The implementation of ISO 14001 could give benefits to SMEs if it is done properly and with the support of a third party. Smith and Kemp (1998), Baylis et al. (1998), Holt (1998), Hillary (1999) and Kirkland and Thompson (1999) have reported internal and external benefits arising from the implementation of ISO 14001 in SMEs. Internal benefits can be improved on documentation, training, awareness and quality and also financial (costs saving on materials, energy savings and waste reduction). External benefits can be new customers, marketing advantages, reduced insurance premiums and increased competitiveness, compliance to legal requirements and a positive public image.

During the past few years, the UK's central government has doubled their efforts to encourage industries, especially SMEs, to take more proactive action to improve their environmental performance. Several schemes targeted to SMEs have been established for that purpose, including: the Environmental Technology Best Practice Programme (ETBPP) helpline, the energy efficiency best practice programme helpline and the Small Company Energy and Environmental Management Assistance Scheme (SCEEMAS). Palmer and France (1998) reported that 83% of callers who used ETBPP helpline services are SMEs and that they have made an average of 6 visits per week to SMEs for site assessment and free advice. On the other hand, the energy efficiency helpline did not receive much response from SMEs even though this scheme is targeted at them. The third scheme, SCEEMAS, is intended to help smaller organisations research towards registration under EMAS with financial help to meet consultancy costs.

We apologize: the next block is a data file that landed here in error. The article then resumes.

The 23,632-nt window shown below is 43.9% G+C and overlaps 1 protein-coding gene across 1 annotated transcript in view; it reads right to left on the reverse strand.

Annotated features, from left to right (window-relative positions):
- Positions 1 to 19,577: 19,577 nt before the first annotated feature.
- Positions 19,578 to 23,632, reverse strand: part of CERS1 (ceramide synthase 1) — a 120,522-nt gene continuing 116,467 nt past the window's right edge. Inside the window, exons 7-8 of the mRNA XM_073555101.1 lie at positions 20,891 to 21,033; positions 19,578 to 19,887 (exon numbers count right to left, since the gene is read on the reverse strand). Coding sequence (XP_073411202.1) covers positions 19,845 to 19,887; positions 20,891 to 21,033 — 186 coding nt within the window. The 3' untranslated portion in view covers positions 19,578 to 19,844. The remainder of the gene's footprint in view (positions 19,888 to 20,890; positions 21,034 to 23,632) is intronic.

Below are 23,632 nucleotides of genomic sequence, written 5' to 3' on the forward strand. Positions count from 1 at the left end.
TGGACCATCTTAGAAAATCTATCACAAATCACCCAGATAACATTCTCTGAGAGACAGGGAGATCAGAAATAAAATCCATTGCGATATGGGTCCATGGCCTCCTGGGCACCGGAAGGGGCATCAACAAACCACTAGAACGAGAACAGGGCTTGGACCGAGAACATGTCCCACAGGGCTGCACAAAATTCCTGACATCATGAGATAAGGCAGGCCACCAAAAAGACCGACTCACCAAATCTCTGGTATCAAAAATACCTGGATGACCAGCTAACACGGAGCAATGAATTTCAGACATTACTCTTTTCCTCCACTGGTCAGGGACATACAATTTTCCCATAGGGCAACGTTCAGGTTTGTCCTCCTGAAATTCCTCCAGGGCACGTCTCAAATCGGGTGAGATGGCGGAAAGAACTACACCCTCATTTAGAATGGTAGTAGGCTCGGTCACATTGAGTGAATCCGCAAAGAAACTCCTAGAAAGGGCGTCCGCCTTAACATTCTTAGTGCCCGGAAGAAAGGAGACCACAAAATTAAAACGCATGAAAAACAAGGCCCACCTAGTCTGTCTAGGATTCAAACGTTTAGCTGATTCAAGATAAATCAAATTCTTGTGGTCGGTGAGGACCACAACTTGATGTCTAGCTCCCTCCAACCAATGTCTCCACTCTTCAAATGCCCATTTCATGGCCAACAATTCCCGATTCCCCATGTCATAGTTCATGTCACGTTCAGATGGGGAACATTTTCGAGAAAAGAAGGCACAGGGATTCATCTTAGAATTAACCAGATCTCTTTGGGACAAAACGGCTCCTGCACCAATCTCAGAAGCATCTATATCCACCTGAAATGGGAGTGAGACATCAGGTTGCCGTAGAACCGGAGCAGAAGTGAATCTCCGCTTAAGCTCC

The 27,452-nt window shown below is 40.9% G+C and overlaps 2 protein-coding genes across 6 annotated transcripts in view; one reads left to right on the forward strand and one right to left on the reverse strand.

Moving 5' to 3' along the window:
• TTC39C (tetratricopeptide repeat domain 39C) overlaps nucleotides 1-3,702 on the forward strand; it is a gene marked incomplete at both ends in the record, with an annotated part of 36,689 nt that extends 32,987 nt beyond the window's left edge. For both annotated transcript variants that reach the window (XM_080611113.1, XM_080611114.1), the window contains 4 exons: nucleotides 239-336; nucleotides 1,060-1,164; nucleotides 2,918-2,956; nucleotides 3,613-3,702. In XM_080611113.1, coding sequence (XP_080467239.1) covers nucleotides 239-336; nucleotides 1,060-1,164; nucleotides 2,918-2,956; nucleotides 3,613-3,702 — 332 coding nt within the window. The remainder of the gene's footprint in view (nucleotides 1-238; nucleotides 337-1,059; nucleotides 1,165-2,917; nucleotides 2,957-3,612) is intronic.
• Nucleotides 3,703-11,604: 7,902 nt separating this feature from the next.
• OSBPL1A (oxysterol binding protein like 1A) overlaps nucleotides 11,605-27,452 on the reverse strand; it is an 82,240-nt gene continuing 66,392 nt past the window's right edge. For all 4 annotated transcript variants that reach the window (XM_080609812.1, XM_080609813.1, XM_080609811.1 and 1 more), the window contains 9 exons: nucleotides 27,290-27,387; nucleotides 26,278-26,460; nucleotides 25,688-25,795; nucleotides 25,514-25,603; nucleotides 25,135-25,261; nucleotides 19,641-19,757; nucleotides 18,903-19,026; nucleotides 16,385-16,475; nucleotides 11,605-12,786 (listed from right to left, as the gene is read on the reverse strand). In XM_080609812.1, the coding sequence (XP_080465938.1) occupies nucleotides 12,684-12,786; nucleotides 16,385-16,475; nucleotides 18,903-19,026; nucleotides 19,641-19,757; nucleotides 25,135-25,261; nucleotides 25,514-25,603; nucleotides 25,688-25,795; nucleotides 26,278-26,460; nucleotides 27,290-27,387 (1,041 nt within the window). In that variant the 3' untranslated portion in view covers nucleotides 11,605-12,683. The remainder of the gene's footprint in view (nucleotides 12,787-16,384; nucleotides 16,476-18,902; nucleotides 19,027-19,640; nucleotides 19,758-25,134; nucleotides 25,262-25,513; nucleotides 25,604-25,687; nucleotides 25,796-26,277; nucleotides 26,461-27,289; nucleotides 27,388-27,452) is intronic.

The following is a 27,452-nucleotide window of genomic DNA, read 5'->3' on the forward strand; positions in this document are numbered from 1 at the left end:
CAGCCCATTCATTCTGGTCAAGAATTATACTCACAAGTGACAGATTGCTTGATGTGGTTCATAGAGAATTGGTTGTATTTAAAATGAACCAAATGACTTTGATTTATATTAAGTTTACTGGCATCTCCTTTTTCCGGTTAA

SMEs in the United Kingdom

SMEs are an important part of the UK economy accounting for 51.8% of the UK annual turnover and creating about 56.3% of jobs. SMEs dominate the service sectors and are also important in manufacturing sectors. They create jobs, encourage innovations, skills and are a major supplier to larger businesses. Some studies have estimated that the cumulative effects of SMEs contribute about 70% of pollution levels but their total environmental impact still remains unknown (Hillary, 2000).

SMEs in the UK economy have increased steadily over the last two decades. In 1980, there are only 2.4 million businesses categorised as SMEs. From 1989-1998 the number of SMEs remained between 3.5 and 3.7 million. UK Department of Trade and Industry (DTI) statistics show that businesses with fewer than 50 employees were the source of half of employment and over a third of turnover in the UK economy. From 3.7 million enterprises in the UK, 99.8% are considered as SMEs while only 0.2% is large enterprises. Only 24,610 are medium sized and <7,000 are large (250 or more employees) enterprises. Size class zero (sole trader or partners without employees) businesses make up about 64% (2.3 million) of enterprises in the UK while micro and small businesses make up 35.2%.